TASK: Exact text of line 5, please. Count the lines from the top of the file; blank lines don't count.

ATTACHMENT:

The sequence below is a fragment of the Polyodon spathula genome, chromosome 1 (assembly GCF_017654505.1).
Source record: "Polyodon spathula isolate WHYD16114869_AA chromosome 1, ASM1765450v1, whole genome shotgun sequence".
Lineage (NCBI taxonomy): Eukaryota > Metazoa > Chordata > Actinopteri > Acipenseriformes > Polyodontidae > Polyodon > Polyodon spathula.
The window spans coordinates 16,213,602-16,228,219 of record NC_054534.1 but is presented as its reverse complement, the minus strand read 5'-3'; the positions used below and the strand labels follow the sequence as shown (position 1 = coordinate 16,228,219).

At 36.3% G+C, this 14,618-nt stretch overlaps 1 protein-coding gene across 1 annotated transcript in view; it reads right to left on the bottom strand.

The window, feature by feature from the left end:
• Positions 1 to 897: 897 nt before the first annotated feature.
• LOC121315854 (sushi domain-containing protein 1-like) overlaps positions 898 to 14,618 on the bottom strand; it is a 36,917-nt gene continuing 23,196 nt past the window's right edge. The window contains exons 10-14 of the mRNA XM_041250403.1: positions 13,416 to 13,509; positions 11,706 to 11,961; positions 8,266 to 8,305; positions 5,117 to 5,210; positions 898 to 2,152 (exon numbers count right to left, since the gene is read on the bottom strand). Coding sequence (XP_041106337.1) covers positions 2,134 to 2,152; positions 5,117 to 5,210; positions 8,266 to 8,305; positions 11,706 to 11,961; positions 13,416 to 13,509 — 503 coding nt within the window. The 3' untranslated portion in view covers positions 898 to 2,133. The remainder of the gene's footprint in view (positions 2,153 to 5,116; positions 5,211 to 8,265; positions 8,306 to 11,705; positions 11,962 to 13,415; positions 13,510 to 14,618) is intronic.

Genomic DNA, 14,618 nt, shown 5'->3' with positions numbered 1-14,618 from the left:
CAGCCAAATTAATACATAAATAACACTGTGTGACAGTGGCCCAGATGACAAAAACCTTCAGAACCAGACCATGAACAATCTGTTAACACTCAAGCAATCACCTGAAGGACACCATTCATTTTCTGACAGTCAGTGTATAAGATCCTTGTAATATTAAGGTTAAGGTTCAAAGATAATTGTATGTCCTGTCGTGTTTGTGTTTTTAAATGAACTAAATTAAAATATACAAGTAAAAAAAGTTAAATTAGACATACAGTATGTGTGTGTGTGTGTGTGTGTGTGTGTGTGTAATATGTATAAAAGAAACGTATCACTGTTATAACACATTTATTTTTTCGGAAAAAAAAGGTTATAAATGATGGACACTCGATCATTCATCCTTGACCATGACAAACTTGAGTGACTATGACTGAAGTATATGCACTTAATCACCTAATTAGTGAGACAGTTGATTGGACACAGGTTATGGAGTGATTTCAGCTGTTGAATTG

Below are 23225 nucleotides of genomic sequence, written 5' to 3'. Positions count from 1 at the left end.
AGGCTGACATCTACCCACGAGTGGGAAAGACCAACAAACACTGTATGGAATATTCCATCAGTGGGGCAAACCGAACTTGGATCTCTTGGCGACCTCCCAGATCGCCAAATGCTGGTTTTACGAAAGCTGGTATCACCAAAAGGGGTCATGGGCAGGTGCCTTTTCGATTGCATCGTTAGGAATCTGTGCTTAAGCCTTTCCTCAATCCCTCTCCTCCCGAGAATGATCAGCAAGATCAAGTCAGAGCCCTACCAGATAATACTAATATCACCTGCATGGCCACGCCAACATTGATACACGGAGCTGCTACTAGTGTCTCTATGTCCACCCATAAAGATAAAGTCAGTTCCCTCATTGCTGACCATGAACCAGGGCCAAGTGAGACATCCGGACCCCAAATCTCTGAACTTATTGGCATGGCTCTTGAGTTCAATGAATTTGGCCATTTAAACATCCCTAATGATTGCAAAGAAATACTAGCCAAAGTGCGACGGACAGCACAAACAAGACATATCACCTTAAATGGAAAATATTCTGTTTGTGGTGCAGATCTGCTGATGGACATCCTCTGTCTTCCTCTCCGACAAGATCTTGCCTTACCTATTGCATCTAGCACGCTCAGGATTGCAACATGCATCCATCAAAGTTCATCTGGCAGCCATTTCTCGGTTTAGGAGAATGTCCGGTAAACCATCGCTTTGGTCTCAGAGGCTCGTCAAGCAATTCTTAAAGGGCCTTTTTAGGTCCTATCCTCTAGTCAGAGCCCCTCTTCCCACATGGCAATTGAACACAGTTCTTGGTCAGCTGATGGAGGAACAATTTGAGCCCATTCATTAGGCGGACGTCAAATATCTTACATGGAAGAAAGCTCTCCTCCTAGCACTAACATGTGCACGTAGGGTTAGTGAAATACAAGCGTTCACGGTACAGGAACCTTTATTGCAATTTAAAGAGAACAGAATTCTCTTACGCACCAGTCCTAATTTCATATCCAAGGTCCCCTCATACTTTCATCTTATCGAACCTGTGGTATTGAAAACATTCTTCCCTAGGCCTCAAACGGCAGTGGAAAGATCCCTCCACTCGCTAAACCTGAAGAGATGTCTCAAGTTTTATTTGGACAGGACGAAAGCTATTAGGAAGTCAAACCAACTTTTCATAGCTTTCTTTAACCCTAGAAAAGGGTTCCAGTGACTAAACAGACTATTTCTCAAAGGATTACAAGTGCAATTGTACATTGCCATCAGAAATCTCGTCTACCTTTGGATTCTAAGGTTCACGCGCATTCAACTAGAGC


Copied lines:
At 36.3% G+C, this 14,618-nt stretch overlaps 1 protein-coding gene across 1 annotated transcript in view; it reads right to left on the bottom strand.